California AB 2444 has cleared all legislative hurdles by overwhelming majorities (71 to 1 in the Assembly and 33 to 2 in the Senate) and is now on Governor Jerry Brown’s desk awaiting his certain signature. The bill mandates that “The State of California may not sell or display the Battle Flag of the Confederacy, also referred to as the Stars and Bars, or any similar image, or tangible personal property, inscribed with such an image unless the image appears in a book, digital medium, or state museum that serves an educational or historical purpose”.

The rationale behind the bill, you guessed it, includes racism, hate, and the threat of violence against African Americans that the flag allegedly symbolizes.

Regardless of such nonsense, AB 2444 fleshes out several facts worth noting:

First, under the original model of States’ Rights federalism, California is well within its rights to ban the “sale of certain merchandise, including political items and sports memorabilia” on State property.

Second, the bill exemplifies the ignorance about what the Battle Flag genuinely symbolizes today for most folks that honor it.

Third, it illustrates the illiteracy among the majority of Californians, along with the majority of Americans, regarding the War of Northern Aggression.

Fourth, it showcases the manner and extent to which Southerners are complicit in the denigration of their own history and culture, with the exception of those still brave enough to withstand the attacks.

Fifth, it is naïve to suspect that the ban of Confederate symbols will be restricted to state property. Consider the following. Last month at the request of AB 2444 sponsor Assemblyman Isadore Hall, Governor Brown had all state fairs remove from vendors’ stalls any items bearing the Confederate flag, including blankets, hats, and posters. Hall persuaded Governor Brown that “The California State Fair is supposed to be a family-friendly event that celebrates the best of California and its people. California should not be in the business of promoting racism, exclusion, oppression or violence towards anyone and taxpayer resources should never be used to market hate towards any Californian”. With the tremendous reach of state licensing and regulatory powers, it is reasonable to expect that the private sector will soon be following the ban on all things Confederate, first through conventional order and then statutorily.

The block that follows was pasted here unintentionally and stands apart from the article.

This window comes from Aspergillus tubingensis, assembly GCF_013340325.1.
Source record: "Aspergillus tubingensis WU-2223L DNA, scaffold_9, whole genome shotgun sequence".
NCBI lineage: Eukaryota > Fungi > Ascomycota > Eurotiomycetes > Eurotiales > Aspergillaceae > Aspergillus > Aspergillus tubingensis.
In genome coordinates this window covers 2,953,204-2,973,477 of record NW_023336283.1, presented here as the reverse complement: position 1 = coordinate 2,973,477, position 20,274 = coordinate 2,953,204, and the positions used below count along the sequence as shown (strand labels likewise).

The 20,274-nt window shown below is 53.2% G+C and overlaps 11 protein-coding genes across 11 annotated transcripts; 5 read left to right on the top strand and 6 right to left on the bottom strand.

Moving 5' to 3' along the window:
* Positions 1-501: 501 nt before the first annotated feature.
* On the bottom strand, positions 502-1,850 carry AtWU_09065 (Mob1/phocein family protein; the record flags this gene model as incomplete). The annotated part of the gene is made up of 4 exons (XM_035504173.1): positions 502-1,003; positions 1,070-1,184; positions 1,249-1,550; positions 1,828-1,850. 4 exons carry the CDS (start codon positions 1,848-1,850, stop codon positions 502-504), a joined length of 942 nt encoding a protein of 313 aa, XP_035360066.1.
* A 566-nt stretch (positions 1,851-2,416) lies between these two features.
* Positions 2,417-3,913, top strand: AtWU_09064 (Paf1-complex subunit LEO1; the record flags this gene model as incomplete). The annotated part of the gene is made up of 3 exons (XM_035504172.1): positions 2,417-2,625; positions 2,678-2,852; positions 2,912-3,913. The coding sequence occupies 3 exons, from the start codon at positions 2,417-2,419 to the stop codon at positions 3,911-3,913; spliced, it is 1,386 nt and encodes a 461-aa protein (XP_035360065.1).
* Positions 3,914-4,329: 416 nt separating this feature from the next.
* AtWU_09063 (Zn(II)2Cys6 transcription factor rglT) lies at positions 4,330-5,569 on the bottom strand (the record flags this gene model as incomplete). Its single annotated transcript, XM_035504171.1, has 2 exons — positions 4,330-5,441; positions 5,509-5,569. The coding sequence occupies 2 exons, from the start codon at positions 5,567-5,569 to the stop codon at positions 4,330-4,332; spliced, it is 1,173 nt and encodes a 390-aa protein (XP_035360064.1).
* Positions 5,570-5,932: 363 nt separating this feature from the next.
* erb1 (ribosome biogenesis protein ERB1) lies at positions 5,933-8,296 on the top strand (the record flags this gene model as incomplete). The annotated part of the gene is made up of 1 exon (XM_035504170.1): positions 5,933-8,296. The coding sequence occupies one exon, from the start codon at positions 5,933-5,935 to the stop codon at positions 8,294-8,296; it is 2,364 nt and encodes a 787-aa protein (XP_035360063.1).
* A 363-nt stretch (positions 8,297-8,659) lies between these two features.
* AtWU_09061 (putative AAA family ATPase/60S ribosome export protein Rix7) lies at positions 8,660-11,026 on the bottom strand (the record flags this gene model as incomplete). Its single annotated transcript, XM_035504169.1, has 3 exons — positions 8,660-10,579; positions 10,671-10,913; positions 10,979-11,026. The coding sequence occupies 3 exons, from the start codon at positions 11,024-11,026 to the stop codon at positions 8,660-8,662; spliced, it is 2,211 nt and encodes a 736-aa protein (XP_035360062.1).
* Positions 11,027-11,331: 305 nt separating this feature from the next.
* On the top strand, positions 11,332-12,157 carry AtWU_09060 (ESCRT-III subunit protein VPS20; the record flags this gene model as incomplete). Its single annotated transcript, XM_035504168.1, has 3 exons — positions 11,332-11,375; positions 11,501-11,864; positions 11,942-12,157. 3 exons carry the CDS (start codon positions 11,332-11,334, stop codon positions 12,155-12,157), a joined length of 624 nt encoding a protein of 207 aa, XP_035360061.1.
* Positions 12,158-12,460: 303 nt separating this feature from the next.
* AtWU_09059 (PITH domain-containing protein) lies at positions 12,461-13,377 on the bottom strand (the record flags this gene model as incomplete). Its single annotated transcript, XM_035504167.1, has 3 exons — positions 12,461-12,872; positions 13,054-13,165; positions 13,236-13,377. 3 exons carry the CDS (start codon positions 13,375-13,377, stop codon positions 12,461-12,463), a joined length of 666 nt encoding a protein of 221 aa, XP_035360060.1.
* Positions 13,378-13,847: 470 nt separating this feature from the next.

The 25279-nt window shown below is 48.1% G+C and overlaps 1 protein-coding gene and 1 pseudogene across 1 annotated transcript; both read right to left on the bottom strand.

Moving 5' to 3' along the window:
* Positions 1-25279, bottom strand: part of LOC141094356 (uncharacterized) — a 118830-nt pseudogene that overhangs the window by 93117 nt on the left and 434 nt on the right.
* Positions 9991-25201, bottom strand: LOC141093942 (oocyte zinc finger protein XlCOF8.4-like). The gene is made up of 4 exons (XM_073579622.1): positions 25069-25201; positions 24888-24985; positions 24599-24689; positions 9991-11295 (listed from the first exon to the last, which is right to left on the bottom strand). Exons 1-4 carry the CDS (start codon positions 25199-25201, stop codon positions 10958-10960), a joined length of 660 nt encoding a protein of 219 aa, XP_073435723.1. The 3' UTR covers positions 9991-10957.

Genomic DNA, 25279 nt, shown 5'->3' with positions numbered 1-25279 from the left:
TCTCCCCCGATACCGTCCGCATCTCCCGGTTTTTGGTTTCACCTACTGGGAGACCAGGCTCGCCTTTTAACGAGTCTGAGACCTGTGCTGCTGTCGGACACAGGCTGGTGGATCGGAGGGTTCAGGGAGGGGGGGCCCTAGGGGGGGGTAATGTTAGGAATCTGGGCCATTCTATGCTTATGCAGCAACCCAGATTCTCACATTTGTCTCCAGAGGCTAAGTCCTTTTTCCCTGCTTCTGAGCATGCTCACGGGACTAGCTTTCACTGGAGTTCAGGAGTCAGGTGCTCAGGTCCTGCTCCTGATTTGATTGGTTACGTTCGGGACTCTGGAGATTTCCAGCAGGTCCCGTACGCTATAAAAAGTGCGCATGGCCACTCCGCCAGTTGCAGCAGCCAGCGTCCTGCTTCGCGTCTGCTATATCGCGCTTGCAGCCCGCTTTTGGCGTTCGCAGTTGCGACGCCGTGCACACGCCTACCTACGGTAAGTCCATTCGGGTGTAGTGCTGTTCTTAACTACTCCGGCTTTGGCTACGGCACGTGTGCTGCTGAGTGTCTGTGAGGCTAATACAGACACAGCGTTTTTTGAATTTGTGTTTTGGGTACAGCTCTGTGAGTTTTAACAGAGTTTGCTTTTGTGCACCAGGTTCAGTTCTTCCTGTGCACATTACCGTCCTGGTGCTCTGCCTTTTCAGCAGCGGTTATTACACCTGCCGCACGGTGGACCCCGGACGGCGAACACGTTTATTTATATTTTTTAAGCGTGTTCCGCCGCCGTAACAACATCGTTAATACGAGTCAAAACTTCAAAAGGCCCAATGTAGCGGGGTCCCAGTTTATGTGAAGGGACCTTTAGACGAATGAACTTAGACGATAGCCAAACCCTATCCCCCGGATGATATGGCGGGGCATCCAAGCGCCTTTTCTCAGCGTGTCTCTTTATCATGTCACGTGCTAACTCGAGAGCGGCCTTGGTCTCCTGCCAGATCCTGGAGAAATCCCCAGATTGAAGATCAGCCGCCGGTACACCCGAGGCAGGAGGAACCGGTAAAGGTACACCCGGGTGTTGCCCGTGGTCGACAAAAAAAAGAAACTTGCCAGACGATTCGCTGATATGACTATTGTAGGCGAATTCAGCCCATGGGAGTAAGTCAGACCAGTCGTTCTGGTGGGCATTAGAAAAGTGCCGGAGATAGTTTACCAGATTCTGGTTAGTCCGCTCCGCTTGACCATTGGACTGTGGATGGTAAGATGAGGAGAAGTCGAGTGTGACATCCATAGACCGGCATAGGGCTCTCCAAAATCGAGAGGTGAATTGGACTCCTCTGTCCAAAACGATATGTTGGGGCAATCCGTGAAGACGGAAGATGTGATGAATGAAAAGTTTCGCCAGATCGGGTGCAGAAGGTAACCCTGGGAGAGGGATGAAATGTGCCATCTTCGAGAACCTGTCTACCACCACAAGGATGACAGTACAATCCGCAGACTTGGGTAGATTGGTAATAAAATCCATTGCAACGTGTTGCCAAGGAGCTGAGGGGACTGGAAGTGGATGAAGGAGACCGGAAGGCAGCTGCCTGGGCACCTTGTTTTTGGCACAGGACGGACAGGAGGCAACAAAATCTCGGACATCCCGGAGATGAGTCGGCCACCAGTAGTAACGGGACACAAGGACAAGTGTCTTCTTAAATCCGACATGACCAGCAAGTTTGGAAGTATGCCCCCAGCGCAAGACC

And most important, sixth, it outlines the absurdity of a Union of States in which some States denigrate the history, culture, and dignity of other States. More specifically, AB 2444 has just announced to the world that you are and your ancestors were nothing more than racist, oppressive, violent traitors. There was a time when self-respecting Southerners stopped keeping company when treated so contemptuously. See fact four supra.

Marshall DeRosa

Marshall DeRosa received his Ph.D. and M.A. from the University of Houston and his B. A. from West Virginia University, Magna Cum Laude. He has taught at Davis and Elkins College (1985-1988), Louisiana State University (1988-1990), and Florida Atlantic University (1990-Present). He is a Salvatori Fellow with the Heritage Foundation and full professor in the Department of Political Science. He has published articles and reviews in professional journals, book chapters, and three books. He resides in Wellington, FL, with his wife and four children.

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